The Doc’s Best 21
B: Ruby Schleicher, Stacey Livingstone
HB: Jordyn Allen, Ash Brazill, Alana Porter
C: Steph Chiocci, Brittany Bonnici, Sarah Rowe
FOL: Sharni Layton, Brianna Davey, Jaimee Lambert
HF: Aishling Sheridan, Sophie Alexander, Jordan Membrey
F: Chloe Molloy, Abbey Green
INT: Erica Fowler, Mikala Cann, Tarni Brown, Aleisha Newman, Lauren Butler
Round 1: vs Carlton (A)
Round 2: vs Fremantle (H)
Round 3: vs West Coast (A)
Round 4: vs Adelaide (H)
Round 5: vs Geelong (A)
Round 6: vs St Kilda (A)
Round 7: vs GWS (H)
Round 8: vs Brisbane (A)
Round 9: vs Melbourne (H)
The Prediction: 5th
The pieces are in place for the Pies to play Finals again and perhaps go a step or two further – can they go all the way this year? It’s going to be hard, but the Pies will give it everything they got. The first four games will be very tough – three of those are against Carlton, Fremantle and Adelaide, thankfully the last two games are home games and not interstate. If they can be at least 2-2 after four rounds, then they’ve got a bit of an easier run from there.
Plenty of other players to look out for – I’m a big Sarah Rowe fan and on the back of a strong end to the 2020 season, she’ll be red-hot, likewise to her compatriot Aishling Sheridan, who looked lively at times as well last season. Whether or not Sharni Layton can continue to improve on her All-Australian year last season will be intriguing to see and one last one to watch out for again is Jordan Membrey, who led all Pies for goals last season with seven for the year, proved to be such a reliable shot on goal.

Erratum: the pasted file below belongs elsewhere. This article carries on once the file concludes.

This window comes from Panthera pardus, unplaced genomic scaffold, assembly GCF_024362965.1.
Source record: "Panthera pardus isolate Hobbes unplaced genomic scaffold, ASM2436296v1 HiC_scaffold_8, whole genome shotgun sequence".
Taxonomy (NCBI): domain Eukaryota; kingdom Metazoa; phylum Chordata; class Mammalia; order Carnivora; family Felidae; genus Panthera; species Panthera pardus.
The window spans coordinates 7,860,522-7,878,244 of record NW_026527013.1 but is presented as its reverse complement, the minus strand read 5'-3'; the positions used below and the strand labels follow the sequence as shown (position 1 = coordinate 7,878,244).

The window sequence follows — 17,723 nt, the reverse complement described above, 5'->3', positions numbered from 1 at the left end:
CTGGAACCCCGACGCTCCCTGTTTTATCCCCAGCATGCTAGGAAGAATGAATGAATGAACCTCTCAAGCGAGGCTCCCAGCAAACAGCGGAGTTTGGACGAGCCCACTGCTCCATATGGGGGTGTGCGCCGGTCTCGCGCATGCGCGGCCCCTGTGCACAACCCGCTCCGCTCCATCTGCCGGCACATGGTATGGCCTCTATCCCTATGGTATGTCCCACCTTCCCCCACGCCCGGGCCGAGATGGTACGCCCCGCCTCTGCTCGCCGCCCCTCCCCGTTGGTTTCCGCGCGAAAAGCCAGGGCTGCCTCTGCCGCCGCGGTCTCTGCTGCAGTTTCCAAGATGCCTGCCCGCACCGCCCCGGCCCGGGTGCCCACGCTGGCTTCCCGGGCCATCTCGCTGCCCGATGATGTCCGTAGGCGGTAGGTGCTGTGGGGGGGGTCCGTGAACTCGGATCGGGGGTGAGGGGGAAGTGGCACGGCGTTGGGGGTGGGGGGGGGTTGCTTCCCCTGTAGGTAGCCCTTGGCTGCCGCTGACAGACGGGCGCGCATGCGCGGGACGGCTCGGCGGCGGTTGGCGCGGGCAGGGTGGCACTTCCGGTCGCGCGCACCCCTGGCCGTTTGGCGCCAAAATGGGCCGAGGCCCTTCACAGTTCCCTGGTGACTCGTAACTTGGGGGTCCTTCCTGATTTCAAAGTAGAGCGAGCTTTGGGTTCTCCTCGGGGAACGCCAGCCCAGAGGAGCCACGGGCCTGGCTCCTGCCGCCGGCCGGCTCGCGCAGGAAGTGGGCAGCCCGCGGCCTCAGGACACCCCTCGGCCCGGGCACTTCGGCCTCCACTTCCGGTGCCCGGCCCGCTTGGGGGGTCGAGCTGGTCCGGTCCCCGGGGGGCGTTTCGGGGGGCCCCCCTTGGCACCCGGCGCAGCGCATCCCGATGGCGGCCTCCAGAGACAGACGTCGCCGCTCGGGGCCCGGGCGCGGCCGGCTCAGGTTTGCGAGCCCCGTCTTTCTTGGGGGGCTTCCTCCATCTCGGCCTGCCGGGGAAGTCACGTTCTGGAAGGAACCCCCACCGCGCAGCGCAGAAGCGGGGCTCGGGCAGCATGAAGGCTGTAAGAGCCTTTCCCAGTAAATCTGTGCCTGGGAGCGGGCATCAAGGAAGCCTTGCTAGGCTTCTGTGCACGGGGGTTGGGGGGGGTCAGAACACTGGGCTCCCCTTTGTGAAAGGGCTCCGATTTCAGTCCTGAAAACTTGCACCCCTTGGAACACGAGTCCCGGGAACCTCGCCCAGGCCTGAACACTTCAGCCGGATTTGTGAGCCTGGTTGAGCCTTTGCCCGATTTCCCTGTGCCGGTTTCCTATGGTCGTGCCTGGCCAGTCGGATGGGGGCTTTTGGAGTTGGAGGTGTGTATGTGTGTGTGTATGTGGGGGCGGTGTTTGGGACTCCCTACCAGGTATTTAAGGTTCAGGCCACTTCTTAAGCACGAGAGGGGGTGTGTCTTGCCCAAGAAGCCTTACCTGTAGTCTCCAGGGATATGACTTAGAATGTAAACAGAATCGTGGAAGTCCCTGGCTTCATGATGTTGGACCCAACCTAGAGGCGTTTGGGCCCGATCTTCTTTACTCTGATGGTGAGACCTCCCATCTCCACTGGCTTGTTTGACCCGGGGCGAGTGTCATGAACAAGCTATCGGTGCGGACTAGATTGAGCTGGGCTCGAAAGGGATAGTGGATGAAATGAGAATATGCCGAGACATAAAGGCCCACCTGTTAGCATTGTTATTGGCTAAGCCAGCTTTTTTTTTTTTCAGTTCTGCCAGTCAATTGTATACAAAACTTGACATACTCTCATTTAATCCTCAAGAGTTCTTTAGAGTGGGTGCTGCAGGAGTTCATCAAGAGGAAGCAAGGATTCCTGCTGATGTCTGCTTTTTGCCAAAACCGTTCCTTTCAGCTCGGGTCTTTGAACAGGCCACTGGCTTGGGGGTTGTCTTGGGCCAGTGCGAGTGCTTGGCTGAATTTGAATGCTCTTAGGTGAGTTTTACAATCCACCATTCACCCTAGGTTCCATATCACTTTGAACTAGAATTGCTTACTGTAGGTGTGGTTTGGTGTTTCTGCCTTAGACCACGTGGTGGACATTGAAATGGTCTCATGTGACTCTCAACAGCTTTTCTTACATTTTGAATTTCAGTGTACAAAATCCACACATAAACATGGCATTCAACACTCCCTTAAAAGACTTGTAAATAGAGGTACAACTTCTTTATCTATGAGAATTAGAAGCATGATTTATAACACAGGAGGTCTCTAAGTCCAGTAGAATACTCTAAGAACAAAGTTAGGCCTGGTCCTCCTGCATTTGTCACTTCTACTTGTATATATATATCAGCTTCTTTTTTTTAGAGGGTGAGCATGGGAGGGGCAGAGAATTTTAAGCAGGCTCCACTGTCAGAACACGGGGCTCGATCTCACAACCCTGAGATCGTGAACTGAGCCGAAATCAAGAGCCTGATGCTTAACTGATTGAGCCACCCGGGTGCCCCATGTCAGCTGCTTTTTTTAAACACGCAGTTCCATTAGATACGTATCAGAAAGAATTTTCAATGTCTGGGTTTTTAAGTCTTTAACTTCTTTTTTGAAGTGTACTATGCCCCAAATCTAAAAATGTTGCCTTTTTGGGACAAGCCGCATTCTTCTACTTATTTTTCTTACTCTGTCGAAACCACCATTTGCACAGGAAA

GREATER WESTERN SYDNEY
It’s been a few years since they fell short of a Grand Final berth, but since then, all GWS have done is confuse me with their results.
2019 was a right debacle; they only won a couple of games and even then, it was against a Collingwood side that struggled and then they beat a Geelong team that had no right to be in the final four that year. It was a write-off year for the Giants.
They were much better last year, they were quite clinical against West Coast and Richmond, held off the Suns in the pouring rain and managed to beat the Crows away from home in the final game of the season. They should’ve had Melbourne dead to rights in their final as well, but they choked that one away in the final minutes, which tells you there’s still a bit to be done if they’re to reach the holy grail.
Then we unfortunately learned about the tragic passing of Jacinda Barclay – a foundation player at the Giants, who was not just a great competitor across all the sports she played in, but she was just an exceptional person. If you read all the posts from former team mates and other players around the competition, that’s testament enough of how much she was loved as a person.
You’d think that those two things alone would be enough fuel propel the Giants to greater heights in 2021, but then there’s the whole situation going on in New South Wales, which forced the Giants to move to Albury for the pre-season. It’s a bit of a disruption, but 2021 is looking like the kind of season for the Giants that have everything to prove and they’ll go through hell and high-water to do it.